PORTLAND – A family in mourning had to deal with the theft of their loved one’s ashes in Portland Monday, just before the special ceremony to celebrate his life.
“Baja Bill" Banta was a man with many stories. He died unexpectedly in June, leaving behind three children, six grandchildren and three great-grandchildren. After he died, four generations of his family came to Portland to celebrate his life and memory.
But that’s when the story of “Baja” Bill Banta took a hurtful twist.
Banta’s ashes, placed in five containers for his family, were tucked away in a backpack with photos and other memories that were to be part of his celebration of life. But the backpack was stolen out of a Chinook camper parked in Northeast Portland.
“We came down here to gather together to spread the ashes among family members and they were in a backpack in the camper here where my brother was asleep,” said Banta’s daughter, Shelly Michael. “They were stolen.”
The camper was parked along Northeast 10th Street and Thompson, right in front of the house the family had rented for the celebration.
“They must've reached up from here,” Shelley said, as she pointed to the camper, “and grabbed it from here.”
Five containers, full of Baja Bill’s ashes were stolen and family members think it likely happened around 4 a.m.
Banta’s son Marty was asleep in the back of the camper with the backpack and was awaken when he heard the door open and slam. He thought it was one of his family members and said the thought of someone stealing the ashes didn’t even cross his mind.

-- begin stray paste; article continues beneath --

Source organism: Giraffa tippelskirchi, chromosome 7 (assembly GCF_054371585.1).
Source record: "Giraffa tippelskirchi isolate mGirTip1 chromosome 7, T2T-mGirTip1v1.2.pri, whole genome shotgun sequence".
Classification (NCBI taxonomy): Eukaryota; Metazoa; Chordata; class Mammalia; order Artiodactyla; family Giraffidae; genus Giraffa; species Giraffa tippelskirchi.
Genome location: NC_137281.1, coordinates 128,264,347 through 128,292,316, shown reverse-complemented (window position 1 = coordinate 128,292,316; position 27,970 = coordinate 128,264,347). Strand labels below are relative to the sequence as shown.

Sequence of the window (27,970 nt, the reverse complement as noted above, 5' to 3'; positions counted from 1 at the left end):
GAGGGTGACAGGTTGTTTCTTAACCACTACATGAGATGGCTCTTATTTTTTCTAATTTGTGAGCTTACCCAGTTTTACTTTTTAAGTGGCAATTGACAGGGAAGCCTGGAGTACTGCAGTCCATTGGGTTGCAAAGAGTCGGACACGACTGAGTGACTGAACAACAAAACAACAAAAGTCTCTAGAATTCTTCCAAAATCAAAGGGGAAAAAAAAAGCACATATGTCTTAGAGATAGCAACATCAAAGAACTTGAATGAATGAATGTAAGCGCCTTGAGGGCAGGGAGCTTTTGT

“I went back to sleep and then got up this morning and they were all asking, ‘Where's dad?’ So I came out to get dad and he wasn't in the Chinook,” Marty said.
He added that the area was busy, with a lot of people outside.
“There was a lot of movement last night, you know, from 12 a.m. to 4 a.m. I could hear the partying and stuff going on but I didn't think anything of it,” he recalled.
Shelley posted a plea on Craigslist, asking anyone who’s seen the backpack to return it, no questions asked.
Instead of anger and frustration at the loss of their dad’s ashes, Baja Bill’s kids were still celebrating his life, his memory and the fact that they have been able to come together in his memory.
“It's love,” Shelley said, “It's bigger than just the ashes. We'd like to have it to share, but if we don't, we still have the love. You know, it's all what it is.”